Purchased seedlings can also be used for some experiments.
Tap water- Generally, tap water can be used unless specific instructions tell you otherwise or
if your water is too hard. Soft water also should not be used in this unit because it contains ions
that can be harmful to plants.
Distilled water-- Certain experiments require the use of distilled/de-ionized water. This
water can be purchased inexpensively at a grocery store. Some hospitals and laboratories have
plumbed distilled or de-ionized water and will donate some to you, if you provide the containers.
&propriate Amounts of Water
Overwatering tends to be a major problem with students. There are many ways to prevent your
students from overwatering and underwatering their plants. Generally, you want the soil to be
moist, not wet, after watering. You then let the soil dry out before the next watering. Excessive
drainage from the pot or standing water are good indications of overwatering.
Suggestions are listed below.
l Show your students examples of soil that is just right, too wet and too dry.
l Monitor your students the first few times they water their plants. Discuss with each student
what an appropriate amount of water would be.
Use spray bottles or eye droppers for watering.
l Place a specific amount of water in a plastic cup for each group and explain that no more water
than the specified amount should be necessary.
ater Storaae Containers
Any sealable container can be used to store water. It is important to label &I containers,
especially when a container is being used for something other than its original use.
Ideas for water storage containers:
l-gallon plastic milk or water bottles with lids
spray bottles
l Baby food jars with lids
water pitchers
l 24iter plastic soda bottles with lids
. . .
The Science Framework for Calrfornra Publrc Schools states: Much has been written about the
need for students to conduct hands-on investigations in learning science. The reasons are many,
but they essentially fall into three major categories: (1) many students will not truly understand
the science they are supposed to learn if the exposure is solely verbal; (2) students learn the
processes and techniques of science through the replication of experiments; and (3) students will
enjoy and retain the science they learn from a laboratory activity more than from a textbook.
The statements above are legitimate and understandable. Teachers know they should be teaching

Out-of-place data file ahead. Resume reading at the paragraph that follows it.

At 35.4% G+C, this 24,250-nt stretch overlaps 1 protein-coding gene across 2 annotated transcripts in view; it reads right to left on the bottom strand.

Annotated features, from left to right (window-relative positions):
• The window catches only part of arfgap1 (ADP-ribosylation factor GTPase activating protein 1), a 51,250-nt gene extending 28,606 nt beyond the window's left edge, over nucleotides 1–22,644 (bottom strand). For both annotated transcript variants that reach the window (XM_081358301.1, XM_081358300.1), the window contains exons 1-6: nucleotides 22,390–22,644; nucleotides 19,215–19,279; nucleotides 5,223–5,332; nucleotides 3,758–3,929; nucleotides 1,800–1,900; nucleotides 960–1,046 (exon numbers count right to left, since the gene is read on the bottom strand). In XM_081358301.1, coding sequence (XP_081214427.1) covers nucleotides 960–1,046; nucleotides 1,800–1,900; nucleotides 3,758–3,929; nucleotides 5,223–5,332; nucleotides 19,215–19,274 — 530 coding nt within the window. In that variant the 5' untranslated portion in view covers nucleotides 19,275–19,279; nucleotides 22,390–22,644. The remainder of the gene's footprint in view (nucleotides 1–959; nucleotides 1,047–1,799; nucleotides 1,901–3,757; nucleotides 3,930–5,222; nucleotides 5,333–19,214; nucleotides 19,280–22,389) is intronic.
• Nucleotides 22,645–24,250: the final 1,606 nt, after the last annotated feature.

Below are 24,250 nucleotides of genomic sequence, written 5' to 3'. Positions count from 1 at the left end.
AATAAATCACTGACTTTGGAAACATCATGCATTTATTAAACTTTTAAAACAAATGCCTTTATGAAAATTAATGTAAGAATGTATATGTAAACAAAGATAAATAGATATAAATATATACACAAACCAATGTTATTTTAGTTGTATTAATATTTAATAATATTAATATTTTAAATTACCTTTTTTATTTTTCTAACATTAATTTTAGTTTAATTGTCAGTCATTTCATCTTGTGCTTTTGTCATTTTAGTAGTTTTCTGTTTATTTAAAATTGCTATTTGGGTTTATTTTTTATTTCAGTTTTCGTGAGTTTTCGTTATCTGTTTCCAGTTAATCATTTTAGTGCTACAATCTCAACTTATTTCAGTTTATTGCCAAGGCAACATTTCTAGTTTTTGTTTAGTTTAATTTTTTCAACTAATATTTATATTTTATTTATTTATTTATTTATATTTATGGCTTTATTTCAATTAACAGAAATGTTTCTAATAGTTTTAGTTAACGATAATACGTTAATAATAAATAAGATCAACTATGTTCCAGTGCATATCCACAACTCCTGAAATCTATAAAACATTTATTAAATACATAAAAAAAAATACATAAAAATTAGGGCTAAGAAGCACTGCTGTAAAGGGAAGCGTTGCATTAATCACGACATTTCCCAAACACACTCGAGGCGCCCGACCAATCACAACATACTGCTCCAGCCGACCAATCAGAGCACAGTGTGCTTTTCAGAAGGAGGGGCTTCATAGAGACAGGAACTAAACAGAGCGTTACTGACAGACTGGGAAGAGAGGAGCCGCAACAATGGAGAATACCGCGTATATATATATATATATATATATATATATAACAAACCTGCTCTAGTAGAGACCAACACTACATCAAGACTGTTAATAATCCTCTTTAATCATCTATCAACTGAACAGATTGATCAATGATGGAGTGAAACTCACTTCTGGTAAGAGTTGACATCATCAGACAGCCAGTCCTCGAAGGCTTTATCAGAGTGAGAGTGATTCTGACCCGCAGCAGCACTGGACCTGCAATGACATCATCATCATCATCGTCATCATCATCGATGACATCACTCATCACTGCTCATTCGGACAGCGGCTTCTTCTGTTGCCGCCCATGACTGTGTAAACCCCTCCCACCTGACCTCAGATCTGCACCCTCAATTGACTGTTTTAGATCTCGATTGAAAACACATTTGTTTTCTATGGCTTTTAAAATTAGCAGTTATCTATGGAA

science with hands-on activities, however, all teachers know that ideal situations do not always
exist in the classroom. Classrooms are often overcrowded with students; there is not enough
storage space; parents can no longer volunteer because they have to work, and supplies are limited.
This section of the booklet is dedicated to helping you and your students have positive experiences
in laboratory science activities. Try several ideas and choose what works best for you.
Science labs can be done in any classroom. One trick to making them work in your particular
classroom is to have your room set up propelly.
* Have your tables set up so there is a flat surface available for use by each student group. Desks
might be clustered together or each group may have a particular shelf or counter they use
around the room. If desks must be rearranged, train your students to move them. Make it a
contest, if necessary, so that you can have your room arranged for science in 1 minute flat!
Masking tape markers on the floor can help your students properly position tables.
l When not in use, keep your science supplies out of the reach of students. Curiosity often causes
damage or loss of equipment. Allow the curious students to be your monitors and train them in
handling and organizing your science supplies. Labeled copy paper boxes, shoe boxes, plastic
storage crates and other containers can help keep materials organized. Some classroom
teachers have built storage sheds somewhere at their school to hold science equipment.
l Water is a must in the teaching of science. If you have a sink, have your students follow a set of
rules related to it. If you do not have a sink in your classroom, water from a local drinking
fountain or restroom can be stored in l-gallon water or milk bottles. Perhaps you can arrange
to have your classroom located near an outside watering spigot.
l Mops, sponges, rags, empty buckets, brooms and dust pans should be made available for clean-
l Keep regularly used items such as colored pencils, scissors and markers in organized, ready-
to-use bins.
l Check materials out to groups and make them responsible for returning the supplies in good
condition: numbering the supplies and numbering the groups can help. Another successful process